Home Tech Fujifilm’s new X-Pro3 brings analog ideas to a digital camera

Fujifilm’s new X-Pro3 brings analog ideas to a digital camera


Fujifilm has officially announced the latest generation of its flagship X-series camera, the X-Pro3. The new X-Pro3 is similar at first glance to 2016’s X-Pro2, as it shares the same basic dimensions and retro-inspired, rangefinder-like design. But look closer, or just flip the camera around, and you’ll see where Fujifilm has gone even further to replicate a film-like experience on a digital camera.

The X-Pro cameras have always been referred to as “photographer’s cameras” because they provide a lot of manual controls and dials and mimic how film rangefinders worked. They are popular among street photographers, but also wedding and event shooters. The $1,699.99-and-up X-Pro3 leans into this even more than the prior two models with a new display and tweaked features throughout. At the same time, it brings some new features that no film camera, or even digital camera, has accomplished before. This is a retro-looking camera that can shoot HDR photos with no post-processing necessary.

Most of the changes with the X-Pro3 are on the back of the camera, but there are a few notable things elsewhere. For starters, Fujifilm has switched from stamped magnesium to milled titanium for the top and bottom plates for better durability. (The mid-chassis of the camera remains magnesium.) On top of that, there are two color options that have a special coating called DuraTect on them for even better durability. Fujifilm says this cold plasma process, which is performed by passing a current through hydrogen and carbon gas to coat the titanium, makes the finish much harder than bare titanium or even stainless steel. It should make the camera more resistant to damage and scratching, though I wasn’t able to test those claims firsthand.

The main thing that the coating does is give the DuraTect black and DuraTect silver models a matte finish in either dark or light gray. It feels rugged, but at the same time, it shows far more fingerprints and grease than the standard semi-gloss finish on the non-DuraTect black model. And yes, despite the name, the DuraTect black camera has a gray finish that looks the closest to natural titanium and the DuraTect silver has an almost golden hue to it. It’s confusing. You’ll also have to pay a $200 premium for the fancy finishes over the standard black model.

Around the back of the camera, Fujifilm has deleted the four-way controller and given the X-Pro3 a similar control layout to the X-T3 and X-T30. The top plate is still home to the combination ISO and shutter speed dial, and the exposure compensation dial has been tightened significantly over the X-Pro2’s loose dial. On the right side of the camera are two UHS-II SD card slots, while the left side houses a USB-C port and 2.5mm jack for a microphone or wired remote. You can charge the X-Pro3’s battery (which is the same as the X-Pro2’s and rated for up to 400 shots between charges) through the USB-C port, as well as connect it to a computer for tethered shooting.

The X-Pro3’s viewfinder is still a hybrid optical and electronic one, which you can switch on the fly with the toggle on the front of the camera. Fujifilm says the OVF has a better eye point, a wider field of view, and less distortion compared to the X-Pro2. The EVF has been upgraded to a new 3.69-million dot OLED panel that runs at 100 frames per second for smooth visuals.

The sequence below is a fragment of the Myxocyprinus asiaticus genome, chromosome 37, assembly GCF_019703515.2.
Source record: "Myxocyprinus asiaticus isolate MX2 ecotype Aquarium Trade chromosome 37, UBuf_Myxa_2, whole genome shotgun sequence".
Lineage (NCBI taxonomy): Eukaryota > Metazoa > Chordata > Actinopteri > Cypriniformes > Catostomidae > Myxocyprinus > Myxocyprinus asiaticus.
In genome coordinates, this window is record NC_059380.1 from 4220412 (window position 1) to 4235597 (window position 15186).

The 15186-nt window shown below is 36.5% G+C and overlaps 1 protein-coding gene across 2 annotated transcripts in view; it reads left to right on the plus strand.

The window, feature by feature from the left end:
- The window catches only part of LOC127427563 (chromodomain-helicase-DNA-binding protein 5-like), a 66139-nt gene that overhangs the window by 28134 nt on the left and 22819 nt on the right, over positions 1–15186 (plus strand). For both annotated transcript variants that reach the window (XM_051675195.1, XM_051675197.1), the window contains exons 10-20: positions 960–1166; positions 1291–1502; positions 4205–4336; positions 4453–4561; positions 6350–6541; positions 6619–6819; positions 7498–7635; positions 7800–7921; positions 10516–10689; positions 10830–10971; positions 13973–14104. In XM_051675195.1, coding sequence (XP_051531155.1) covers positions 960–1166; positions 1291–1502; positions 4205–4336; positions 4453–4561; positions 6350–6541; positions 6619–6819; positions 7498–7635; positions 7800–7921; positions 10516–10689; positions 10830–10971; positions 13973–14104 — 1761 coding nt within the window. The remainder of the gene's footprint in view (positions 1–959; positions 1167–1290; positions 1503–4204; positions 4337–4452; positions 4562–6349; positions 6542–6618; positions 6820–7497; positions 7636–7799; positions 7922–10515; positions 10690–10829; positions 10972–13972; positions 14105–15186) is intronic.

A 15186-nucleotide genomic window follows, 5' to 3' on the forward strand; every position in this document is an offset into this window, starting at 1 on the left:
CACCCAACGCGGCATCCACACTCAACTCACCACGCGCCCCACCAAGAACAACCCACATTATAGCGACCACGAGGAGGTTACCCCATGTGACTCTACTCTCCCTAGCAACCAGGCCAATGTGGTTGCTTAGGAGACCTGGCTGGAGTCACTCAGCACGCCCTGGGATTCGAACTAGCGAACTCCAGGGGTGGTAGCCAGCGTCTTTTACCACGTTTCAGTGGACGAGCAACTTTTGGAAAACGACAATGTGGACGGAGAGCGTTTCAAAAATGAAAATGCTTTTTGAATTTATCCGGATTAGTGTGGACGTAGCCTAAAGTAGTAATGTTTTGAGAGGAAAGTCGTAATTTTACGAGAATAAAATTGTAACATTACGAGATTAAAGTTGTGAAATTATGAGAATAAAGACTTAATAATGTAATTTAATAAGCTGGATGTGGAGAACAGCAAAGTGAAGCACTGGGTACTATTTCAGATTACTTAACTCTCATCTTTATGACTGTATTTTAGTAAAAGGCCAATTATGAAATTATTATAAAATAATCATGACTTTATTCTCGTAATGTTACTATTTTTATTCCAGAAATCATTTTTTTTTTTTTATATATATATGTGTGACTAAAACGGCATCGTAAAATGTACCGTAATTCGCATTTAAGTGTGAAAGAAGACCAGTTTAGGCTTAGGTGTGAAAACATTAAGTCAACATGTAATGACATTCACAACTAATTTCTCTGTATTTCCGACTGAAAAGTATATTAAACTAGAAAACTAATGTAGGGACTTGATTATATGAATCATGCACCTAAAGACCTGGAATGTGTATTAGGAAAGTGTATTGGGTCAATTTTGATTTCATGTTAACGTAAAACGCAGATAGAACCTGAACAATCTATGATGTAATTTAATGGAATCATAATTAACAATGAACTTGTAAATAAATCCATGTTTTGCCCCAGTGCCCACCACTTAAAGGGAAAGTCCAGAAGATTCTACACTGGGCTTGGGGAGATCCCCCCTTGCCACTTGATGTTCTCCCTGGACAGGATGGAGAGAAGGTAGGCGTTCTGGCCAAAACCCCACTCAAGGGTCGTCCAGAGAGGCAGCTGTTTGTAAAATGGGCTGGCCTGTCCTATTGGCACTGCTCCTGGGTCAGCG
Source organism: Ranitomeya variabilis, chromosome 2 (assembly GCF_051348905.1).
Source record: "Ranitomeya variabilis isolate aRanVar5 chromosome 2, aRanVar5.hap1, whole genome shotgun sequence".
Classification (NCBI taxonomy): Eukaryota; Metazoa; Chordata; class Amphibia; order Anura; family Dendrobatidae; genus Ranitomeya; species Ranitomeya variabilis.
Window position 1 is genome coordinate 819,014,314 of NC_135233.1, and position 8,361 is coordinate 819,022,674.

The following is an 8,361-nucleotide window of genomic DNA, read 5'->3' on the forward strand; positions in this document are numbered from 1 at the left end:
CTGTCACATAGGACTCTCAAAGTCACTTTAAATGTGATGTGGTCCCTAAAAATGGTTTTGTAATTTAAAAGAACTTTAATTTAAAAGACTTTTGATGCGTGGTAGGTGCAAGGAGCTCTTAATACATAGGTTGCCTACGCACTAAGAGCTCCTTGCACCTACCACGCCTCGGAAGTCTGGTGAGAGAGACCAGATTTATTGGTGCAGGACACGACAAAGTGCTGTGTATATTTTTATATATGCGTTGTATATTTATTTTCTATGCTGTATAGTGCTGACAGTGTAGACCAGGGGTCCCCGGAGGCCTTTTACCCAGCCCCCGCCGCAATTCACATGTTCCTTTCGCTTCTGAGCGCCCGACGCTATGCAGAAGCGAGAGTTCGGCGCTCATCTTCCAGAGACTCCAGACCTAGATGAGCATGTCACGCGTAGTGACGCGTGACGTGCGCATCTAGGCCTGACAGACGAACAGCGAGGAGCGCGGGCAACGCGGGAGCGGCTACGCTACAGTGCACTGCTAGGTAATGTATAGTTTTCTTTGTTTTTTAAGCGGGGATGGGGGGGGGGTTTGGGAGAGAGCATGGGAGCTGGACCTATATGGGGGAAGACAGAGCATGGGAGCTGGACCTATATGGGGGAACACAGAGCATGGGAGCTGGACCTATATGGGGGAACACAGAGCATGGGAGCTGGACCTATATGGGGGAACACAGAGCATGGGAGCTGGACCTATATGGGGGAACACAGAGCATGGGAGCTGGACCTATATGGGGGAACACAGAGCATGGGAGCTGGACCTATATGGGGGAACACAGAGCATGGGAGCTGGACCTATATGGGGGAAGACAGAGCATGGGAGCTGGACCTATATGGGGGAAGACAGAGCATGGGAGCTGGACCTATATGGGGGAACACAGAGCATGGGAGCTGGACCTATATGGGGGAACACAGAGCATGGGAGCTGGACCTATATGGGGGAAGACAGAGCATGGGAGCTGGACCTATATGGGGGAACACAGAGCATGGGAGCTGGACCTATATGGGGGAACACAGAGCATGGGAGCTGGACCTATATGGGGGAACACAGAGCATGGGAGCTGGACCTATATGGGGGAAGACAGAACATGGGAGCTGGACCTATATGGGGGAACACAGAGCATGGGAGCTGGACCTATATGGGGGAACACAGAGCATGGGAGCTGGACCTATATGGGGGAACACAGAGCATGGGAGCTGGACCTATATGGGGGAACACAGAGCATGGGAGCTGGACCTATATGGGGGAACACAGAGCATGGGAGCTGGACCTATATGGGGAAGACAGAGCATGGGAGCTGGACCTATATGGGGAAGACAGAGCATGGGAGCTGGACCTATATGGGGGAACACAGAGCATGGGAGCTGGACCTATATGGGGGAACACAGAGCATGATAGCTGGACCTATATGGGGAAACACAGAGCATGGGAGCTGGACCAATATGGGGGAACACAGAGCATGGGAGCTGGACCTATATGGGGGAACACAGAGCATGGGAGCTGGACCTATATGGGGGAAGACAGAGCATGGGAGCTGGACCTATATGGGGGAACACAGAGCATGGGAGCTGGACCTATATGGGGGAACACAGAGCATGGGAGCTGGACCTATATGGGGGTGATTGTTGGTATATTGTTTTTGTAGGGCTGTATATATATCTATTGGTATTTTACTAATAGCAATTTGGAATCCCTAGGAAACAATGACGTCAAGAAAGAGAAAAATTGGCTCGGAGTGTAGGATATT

The back controls of the X-Pro3 have been simplified and there’s a new, postage-stamp-sized screen that displays image quality settings.


The back panel flips down to reveal a conventional three-inch touchscreen.

By far the biggest change Fujifilm made to the X-Pro3 is with its screen. There are actually two screens now, each on the opposite side of a 180-degree hinge. The first is a 1.28-inch color E Ink screen that can display film simulation and ISO settings, much like how film shooters used to put a piece of the box of the film they had loaded on the back of their cameras for quick reference. You can also configure the display to show your exposure settings, just like the screen on the top of Fujifilm’s GFX cameras. In either mode, the screen will “remember” its settings and display them when you turn the camera off. It does not, however, let you compose or review images or navigate the camera’s menu system.

Flip the panel down and a three-inch, 1.62-million dot touchscreen is revealed, similar to the screen on the X-T3. You can use this screen for navigating menus, reviewing photos, or composing shots, but there’s no way to completely flip it around and have it flush against the camera. You either have it open and flipped down 90 or 180 degrees, or you have it closed — there’s no in between. It also does not flip all the way forward for composing selfies or vlogging, though it’s not likely this camera will be used much for either of those things.

This design change seems small at first, but it dramatically changes how you shoot with the camera. Instead of being able to shoot and quickly review images on the back screen, as many modern photographers are accustomed to, you have to actually stop what you’re doing, open the screen, and then review the picture. Before you go back to shooting, you have to close the screen, lest you have it dangling there below the camera just asking to get broken off. It also makes changing settings much more of a chore, as you either have to keep the camera up to your eye while you adjust things such as white balance or film simulations, or you have to do the whole process of opening and closing the screen to make an adjustment.


The X-Pro3 is really designed to be shot through the viewfinder, as opposed to composing images on the screen.